You’ve seen the Dustin Johnson commercial where he’s hitting a TaylorMade driver off a tee on a closed hole complete with a launch monitor, right? And he really clocks one and he starts laughing and says not to ask him to swing any faster than that because that was as fast as he could go. And as the monitor operator calls out the speed stats and yardage, Johnson begins to laugh in amazement.
Well, to us sitting on the sidelines, while it looked like his normal aggressive swing, it didn’t look like he was particularly swinging anywhere near the red line of his capabilities. I have a friend who’s a little over six feet tall and has a very nice swing. But because he has a chronically bad back, he swings very languidly, kind of like Ernie Els. Or at least that’s what I thought until he told me that he frequently gets compliments on the Els-like effortlessness in his swing, but what they don’t realize is that he’s swinging as fast as he can. I was amazed.
And so too, we have one of the up-and-coming stars on the PGA Tour, Brooks Koepka, saying that he’s been playing too aggressively and that he came into the FedEx St. Jude Classic in Memphis determined to tone it down. He always looked like he was swinging with certitude, but certainly nowhere near the edge.
And because he was playing more within the guardrails on Thursday, he shot a 6-under 64 to tie for the lead with Greg Owen and Ryan Palmer. He had eight birdies and two bogeys.
Yeah, played very well today. Been struggling of late and changed strategy, try to play a little less aggressive, and it worked out today.
He came to this decision because he felt like he was playing well but had too many “big mistake” holes:
I’ve been having a lot of high numbers, lot of double bogeys. You can’t really attack. On this golf course you put yourself in the wrong position, you’re going to be in trouble scrambling to make bogeys. Put myself in good positions all day.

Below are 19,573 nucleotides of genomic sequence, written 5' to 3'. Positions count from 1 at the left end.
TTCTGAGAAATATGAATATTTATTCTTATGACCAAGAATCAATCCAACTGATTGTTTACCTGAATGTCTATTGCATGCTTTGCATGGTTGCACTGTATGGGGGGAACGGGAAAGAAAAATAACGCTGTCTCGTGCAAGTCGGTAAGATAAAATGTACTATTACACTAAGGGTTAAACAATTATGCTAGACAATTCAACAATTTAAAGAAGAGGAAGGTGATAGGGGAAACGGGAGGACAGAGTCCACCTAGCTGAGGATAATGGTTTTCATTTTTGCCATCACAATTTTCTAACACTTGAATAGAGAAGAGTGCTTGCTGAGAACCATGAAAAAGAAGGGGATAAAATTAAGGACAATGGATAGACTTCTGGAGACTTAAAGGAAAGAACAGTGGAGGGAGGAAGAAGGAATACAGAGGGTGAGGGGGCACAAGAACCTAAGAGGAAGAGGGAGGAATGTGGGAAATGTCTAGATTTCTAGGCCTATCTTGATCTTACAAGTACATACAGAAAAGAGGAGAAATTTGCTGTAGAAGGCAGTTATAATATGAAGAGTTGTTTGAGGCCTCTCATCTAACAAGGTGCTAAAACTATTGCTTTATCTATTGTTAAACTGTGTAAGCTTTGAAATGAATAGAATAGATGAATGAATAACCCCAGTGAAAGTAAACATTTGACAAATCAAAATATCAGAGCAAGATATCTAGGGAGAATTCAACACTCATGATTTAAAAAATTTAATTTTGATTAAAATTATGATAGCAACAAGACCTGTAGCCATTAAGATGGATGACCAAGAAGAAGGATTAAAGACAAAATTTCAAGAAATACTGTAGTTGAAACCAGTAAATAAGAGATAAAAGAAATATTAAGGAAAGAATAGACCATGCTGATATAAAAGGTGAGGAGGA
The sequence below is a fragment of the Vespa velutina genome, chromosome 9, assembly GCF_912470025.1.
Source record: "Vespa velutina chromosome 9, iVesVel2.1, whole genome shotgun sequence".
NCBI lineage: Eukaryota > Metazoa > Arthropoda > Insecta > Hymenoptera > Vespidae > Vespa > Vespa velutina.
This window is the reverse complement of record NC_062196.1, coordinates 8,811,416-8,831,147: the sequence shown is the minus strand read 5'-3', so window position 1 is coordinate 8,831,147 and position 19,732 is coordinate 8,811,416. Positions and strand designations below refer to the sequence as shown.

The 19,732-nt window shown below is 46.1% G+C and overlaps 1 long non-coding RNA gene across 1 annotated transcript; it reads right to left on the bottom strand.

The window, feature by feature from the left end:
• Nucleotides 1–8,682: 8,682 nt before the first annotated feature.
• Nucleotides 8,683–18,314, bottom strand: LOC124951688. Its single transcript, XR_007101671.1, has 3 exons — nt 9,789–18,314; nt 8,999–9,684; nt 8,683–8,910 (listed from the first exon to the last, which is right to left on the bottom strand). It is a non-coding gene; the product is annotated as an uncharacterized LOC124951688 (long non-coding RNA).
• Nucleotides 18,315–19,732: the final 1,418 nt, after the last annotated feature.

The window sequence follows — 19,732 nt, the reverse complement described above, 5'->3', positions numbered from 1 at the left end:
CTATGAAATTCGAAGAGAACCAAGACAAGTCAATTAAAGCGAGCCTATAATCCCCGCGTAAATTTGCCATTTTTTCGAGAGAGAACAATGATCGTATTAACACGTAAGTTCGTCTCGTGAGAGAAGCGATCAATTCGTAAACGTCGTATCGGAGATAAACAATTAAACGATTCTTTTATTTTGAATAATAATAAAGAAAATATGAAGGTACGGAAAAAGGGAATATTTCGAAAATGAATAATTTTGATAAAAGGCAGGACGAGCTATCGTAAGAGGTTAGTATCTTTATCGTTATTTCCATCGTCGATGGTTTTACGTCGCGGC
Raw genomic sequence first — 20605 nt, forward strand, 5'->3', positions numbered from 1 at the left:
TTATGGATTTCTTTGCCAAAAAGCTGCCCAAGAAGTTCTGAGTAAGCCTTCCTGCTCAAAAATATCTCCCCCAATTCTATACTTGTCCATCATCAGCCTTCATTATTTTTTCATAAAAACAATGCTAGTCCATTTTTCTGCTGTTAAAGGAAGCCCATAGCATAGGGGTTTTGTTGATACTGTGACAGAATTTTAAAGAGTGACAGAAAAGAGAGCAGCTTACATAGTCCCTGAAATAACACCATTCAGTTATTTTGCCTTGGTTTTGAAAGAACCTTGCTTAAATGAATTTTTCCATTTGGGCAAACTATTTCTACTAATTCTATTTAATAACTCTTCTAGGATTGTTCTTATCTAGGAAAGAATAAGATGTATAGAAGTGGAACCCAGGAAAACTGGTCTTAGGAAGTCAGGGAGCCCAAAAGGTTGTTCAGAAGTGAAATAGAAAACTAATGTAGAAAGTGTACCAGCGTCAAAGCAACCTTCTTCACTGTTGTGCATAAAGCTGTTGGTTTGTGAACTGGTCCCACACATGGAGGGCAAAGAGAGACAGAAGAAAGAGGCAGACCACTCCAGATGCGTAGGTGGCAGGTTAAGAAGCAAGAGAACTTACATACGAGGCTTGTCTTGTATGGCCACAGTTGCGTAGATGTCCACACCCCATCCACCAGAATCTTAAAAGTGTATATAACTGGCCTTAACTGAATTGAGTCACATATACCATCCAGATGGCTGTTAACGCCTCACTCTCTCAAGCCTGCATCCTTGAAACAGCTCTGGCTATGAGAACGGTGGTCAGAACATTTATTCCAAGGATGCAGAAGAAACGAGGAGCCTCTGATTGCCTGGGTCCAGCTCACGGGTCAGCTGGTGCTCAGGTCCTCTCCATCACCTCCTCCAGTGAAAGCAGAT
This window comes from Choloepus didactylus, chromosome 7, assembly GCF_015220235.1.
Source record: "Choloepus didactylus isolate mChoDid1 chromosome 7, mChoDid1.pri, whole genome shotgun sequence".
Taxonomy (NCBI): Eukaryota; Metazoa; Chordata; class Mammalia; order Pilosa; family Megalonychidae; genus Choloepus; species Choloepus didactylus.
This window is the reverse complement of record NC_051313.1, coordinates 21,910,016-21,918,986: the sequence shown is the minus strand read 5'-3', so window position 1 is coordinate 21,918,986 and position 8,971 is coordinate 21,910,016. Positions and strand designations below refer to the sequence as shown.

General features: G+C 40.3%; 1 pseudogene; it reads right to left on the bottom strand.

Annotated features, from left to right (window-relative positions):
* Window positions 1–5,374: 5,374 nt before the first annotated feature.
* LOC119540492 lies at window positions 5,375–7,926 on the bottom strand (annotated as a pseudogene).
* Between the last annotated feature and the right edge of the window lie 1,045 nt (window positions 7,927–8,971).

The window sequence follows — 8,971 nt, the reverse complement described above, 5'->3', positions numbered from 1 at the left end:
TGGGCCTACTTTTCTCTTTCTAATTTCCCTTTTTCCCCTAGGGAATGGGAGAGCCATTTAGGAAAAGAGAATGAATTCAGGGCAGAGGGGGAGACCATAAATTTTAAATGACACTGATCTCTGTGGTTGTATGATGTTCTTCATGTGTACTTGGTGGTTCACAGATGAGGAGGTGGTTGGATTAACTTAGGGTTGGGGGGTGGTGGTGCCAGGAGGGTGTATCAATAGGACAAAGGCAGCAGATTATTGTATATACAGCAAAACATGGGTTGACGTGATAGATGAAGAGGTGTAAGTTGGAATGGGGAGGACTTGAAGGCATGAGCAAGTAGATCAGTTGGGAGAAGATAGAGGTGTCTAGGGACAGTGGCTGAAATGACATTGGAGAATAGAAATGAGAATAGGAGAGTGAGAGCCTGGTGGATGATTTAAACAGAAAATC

I have been following Koepka ever since his legendary travels in Europe and Asia as he tried to win his PGA Tour card by increasing his World Ranking over there: the three hour cab ride that should have taken twenty minutes and eating horse meat in Kazakhstan, I think it was.
So when he came to Phoenix this year for the first time in his young career, I made a point of following him for a round or so. He played very much like the young gun, but it was more with that air of certitude Tour players exude than anything about speed. And he won for the first time in his PGA Tour career. But his subsequent drift was troubling to him:
Like I said, I’ve been struggling. This is big. To fire a low round, it’s important, and I kind of last minute last week, felt like I needed to play, to come and play well, especially with the U.S. Open next week. It’s good for the confidence.
And he acknowledged that it wasn’t just about increasing his confidence, it’s about tailoring his game to the demands of the Open:
You got to understand the U.S. Open, par is pretty good. You kind of aim at the middle of the greens, you’re going to have no more than a 25, 30-foot putt and sometimes par, even bogey is okay. Try not to get double bogeys or triple bogeys.
So once you know that you can win, like really, not just a declarative belief in yourself, you want to do it again. You’ve broke the logjam and now you just want run the rapids. But, as he discovered, that pressing isn’t always a good thing:
Expectations changed. I put a little bit more pressure on myself, trying to win and make things happen. You can’t do that out here. Just played to the middle of the greens. Some pins you can go at, some you can’t. I wasn’t understanding that well and just had to kind of sit back and reevaluate the rounds. To play a little less aggressive is sometimes more beneficial.
And his changed strategy has paid off so far:
It feels good to play a little better. I’ve been struggling with my own expectations lately. And to kind of pull the reins back and play a little safer, play a little less aggressive, it’s nice to see it kind of pay off.
You’ve got to be able to put the ball in the right spots. To me it’s been expectations. My expectations been a little too high. When you’re able to kind of put it in the center of the greens, give yourself uphill putts, that makes this golf course a lot easier, and being in the fairway helps a lot.
Because what he’s learned is that PGA Tour course setups ain’t beanbag:
I felt like I was playing really well. Wasn’t scoring well. Too many double bogeys and being a little too aggressive is the only reason it happened. You can put yourself in bad situations out here pretty quick. With the way the PGA Tour sets up the pins and things like that, if you’re on the wrong side, you’re really in trouble.